We come from privileged backgrounds. We don’t really understand at the basic level what they’re going through. Obviously, you would know a little bit more than someone like myself. You talked about how the real way to resolve this issue is not to build something that they become reliant on, but something that empowers them. What does that empowerment look like?
For example, a typical piece of blockchain, in an ideal world, the refugees would know what blockchain is, will know what the value of their data is, and how to protect it online and how to make use of it. It’s not so much about “is the blockchain here and technically working?” It’s about the use and understanding they have of the blockchain technology for themselves. In an ideal world, we’d focus on education and empowerment of the refugees on how to use and create the blockchain. However, not every refugee wants to be a blockchain developer or will be able to be.
So what matters is that refugees and displaced people are introduced to using and understanding what the technology can do for them and its limitations. That’s what we do at Techfugees. A lot of people come to us and say “build technology!”, but no, sorry, we don’t directly build ourselves. We create and design a space where refugees and non-refugees meet to build technology. That’s a space of education for both people.
The non-refugees learn about the real challenges of a refugee – the actual journey and situation. For the refugees, they learn how to empower themselves with the technology and what’s available. So, this connection is essential, and we do a lot of education around this.
That’s the key. But here, we hit the political challenge of our work Only a few people want or have an interest in empowering refugees and displaced people. They are seen as or made to feel as second-class citizens. This is in direct conflict with the predicted reality of climate displacement that’s going to hit Western countries soon.
Western governments will have to respond to the challenge of massive internal migration of their own populations. That’s when we are going to ask: what have you been doing all these years with other displaced people? How could you not see this coming and prepare for it? We’re going to have more and more people displaced due to the effects of climate change.
Will governance be ready to recognize the rights of people as they did back after World War II? You should look at history because I think history’s repeating here. In the 1920’s, you had the Bolsheviks taking over Russia, and you had a lot of people trying to flee. You had Russian refugees going to Europe.
They used a passport called Nansen passports. You could go to several embassies of European countries to ask for that passport within Russia, and you would leave. It’s almost like you’re in your country, you’re trying to fly away, and you’re going to a consulate that gives you a stamp to get out and get accepted in another country.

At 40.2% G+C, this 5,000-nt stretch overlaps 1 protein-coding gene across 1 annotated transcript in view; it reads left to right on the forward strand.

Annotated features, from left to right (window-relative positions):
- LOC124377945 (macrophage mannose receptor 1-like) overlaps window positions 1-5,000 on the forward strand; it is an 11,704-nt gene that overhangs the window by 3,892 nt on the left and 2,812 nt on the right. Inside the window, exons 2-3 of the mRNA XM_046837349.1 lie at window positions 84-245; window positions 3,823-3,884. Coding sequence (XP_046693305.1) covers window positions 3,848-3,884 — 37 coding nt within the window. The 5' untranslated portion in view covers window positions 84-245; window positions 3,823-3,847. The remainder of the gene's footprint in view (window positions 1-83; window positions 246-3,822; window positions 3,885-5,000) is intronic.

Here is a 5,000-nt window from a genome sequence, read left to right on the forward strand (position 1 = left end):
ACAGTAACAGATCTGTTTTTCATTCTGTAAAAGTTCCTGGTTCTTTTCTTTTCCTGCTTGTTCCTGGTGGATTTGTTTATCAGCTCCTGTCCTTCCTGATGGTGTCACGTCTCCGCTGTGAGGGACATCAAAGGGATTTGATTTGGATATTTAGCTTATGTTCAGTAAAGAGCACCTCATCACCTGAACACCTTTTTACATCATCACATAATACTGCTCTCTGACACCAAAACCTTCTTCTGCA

This is not working anymore, but with that, it’s more than the 400,000 people that in those few years, fled away from Russia to Europe. Can you imagine that number compared to today’s less than 20,000 resettled refugees by the EU. It’s not for a lack of technical capacities – but of political will.
Today, if you’re in Syria, no consulate will give you any paperwork. You will have to pay the smugglers. It’s the rule of the informal market. You have to first illegally migrate in a country that is at their border. In 98% of situations, you’ll have to come to the country illegally to apply to the status. The resettlement happening is when you go to a refugee camp in Lebanon or in Turkey, and then you put your name down to the UNHCR, and you say, “I’m a displaced person, can you recognize my status?” Then they say, “Okay, we’ll go through your case. You’ll have to prove that you’ve been threatened with death.” You prove your case. UNHCRS says, “Yes, you’re a refugee.” Stamp, boom. You’re in limbo for two years, five years, 17 years.
You don’t know, but you take that risk that this international agency, the UNHCR, is now protecting you in that camp and will take your case to resettle you in a country that will accept you. There are resettlement quotas in these countries.
But, for many refugees I know, they are young, especially 17-24 year olds. You want to escape the camp, you do not want to put your life in the hands of a UN agency that you don’t trust anymore, given the failures and the cracks in the system. All of them have tried to remove themselves, and they’ve been attempting to escape from the UNHCR, they’ve been attempting to flee from any governments that try to get their fingerprints because when this is done, they don’t have any more power over their lives.
These are the stories that people need to hear, to understand how to empower those people and to really make a difference. Historically, there were ways, and it’s very political here. Are the governments ready to recognize that half of these 68 million people are under 18? They want to grow into healthy adults or they will be a burden on society.
They need to be granted the right to access a country that gives education, employment, and all these things.